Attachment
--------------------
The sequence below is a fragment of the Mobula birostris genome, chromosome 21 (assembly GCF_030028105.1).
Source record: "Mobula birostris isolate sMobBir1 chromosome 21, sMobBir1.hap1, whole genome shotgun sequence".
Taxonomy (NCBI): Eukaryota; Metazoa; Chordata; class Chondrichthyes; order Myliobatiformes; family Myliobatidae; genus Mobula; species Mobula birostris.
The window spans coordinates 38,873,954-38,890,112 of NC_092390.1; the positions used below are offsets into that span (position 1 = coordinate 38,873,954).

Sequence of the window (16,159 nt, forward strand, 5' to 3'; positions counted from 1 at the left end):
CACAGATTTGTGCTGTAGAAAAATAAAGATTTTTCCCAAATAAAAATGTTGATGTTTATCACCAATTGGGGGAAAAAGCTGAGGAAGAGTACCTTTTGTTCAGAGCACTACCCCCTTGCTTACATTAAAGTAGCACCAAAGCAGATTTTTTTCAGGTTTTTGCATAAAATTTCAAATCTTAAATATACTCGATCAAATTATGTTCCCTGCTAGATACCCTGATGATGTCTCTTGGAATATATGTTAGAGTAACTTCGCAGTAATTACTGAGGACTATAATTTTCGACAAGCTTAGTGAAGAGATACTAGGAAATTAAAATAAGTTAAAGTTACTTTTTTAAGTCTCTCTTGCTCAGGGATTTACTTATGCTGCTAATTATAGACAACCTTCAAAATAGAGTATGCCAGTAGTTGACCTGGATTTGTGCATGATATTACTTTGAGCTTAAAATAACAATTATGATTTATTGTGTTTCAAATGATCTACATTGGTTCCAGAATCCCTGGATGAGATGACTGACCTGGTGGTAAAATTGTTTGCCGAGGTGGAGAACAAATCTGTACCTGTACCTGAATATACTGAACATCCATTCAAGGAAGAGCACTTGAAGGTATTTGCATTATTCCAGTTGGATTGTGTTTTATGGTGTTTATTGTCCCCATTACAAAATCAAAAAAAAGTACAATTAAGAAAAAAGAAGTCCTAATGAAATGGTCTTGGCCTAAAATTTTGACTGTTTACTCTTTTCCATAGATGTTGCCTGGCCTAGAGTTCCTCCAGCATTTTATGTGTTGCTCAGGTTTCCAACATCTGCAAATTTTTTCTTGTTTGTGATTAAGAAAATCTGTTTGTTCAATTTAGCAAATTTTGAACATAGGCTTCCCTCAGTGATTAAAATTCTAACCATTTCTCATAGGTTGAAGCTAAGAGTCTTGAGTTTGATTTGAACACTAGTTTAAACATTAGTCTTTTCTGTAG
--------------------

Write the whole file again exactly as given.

The sequence below is a fragment of the Mobula birostris genome, chromosome 21 (assembly GCF_030028105.1).
Source record: "Mobula birostris isolate sMobBir1 chromosome 21, sMobBir1.hap1, whole genome shotgun sequence".
Taxonomy (NCBI): Eukaryota; Metazoa; Chordata; class Chondrichthyes; order Myliobatiformes; family Myliobatidae; genus Mobula; species Mobula birostris.
The window spans coordinates 38,873,954-38,890,112 of NC_092390.1; the positions used below are offsets into that span (position 1 = coordinate 38,873,954).

Sequence of the window (16,159 nt, forward strand, 5' to 3'; positions counted from 1 at the left end):
CACAGATTTGTGCTGTAGAAAAATAAAGATTTTTCCCAAATAAAAATGTTGATGTTTATCACCAATTGGGGGAAAAAGCTGAGGAAGAGTACCTTTTGTTCAGAGCACTACCCCCTTGCTTACATTAAAGTAGCACCAAAGCAGATTTTTTTCAGGTTTTTGCATAAAATTTCAAATCTTAAATATACTCGATCAAATTATGTTCCCTGCTAGATACCCTGATGATGTCTCTTGGAATATATGTTAGAGTAACTTCGCAGTAATTACTGAGGACTATAATTTTCGACAAGCTTAGTGAAGAGATACTAGGAAATTAAAATAAGTTAAAGTTACTTTTTTAAGTCTCTCTTGCTCAGGGATTTACTTATGCTGCTAATTATAGACAACCTTCAAAATAGAGTATGCCAGTAGTTGACCTGGATTTGTGCATGATATTACTTTGAGCTTAAAATAACAATTATGATTTATTGTGTTTCAAATGATCTACATTGGTTCCAGAATCCCTGGATGAGATGACTGACCTGGTGGTAAAATTGTTTGCCGAGGTGGAGAACAAATCTGTACCTGTACCTGAATATACTGAACATCCATTCAAGGAAGAGCACTTGAAGGTATTTGCATTATTCCAGTTGGATTGTGTTTTATGGTGTTTATTGTCCCCATTACAAAATCAAAAAAAAGTACAATTAAGAAAAAAGAAGTCCTAATGAAATGGTCTTGGCCTAAAATTTTGACTGTTTACTCTTTTCCATAGATGTTGCCTGGCCTAGAGTTCCTCCAGCATTTTATGTGTTGCTCAGGTTTCCAACATCTGCAAATTTTTTCTTGTTTGTGATTAAGAAAATCTGTTTGTTCAATTTAGCAAATTTTGAACATAGGCTTCCCTCAGTGATTAAAATTCTAACCATTTCTCATAGGTTGAAGCTAAGAGTCTTGAGTTTGATTTGAACACTAGTTTAAACATTAGTCTTTTCTGTAG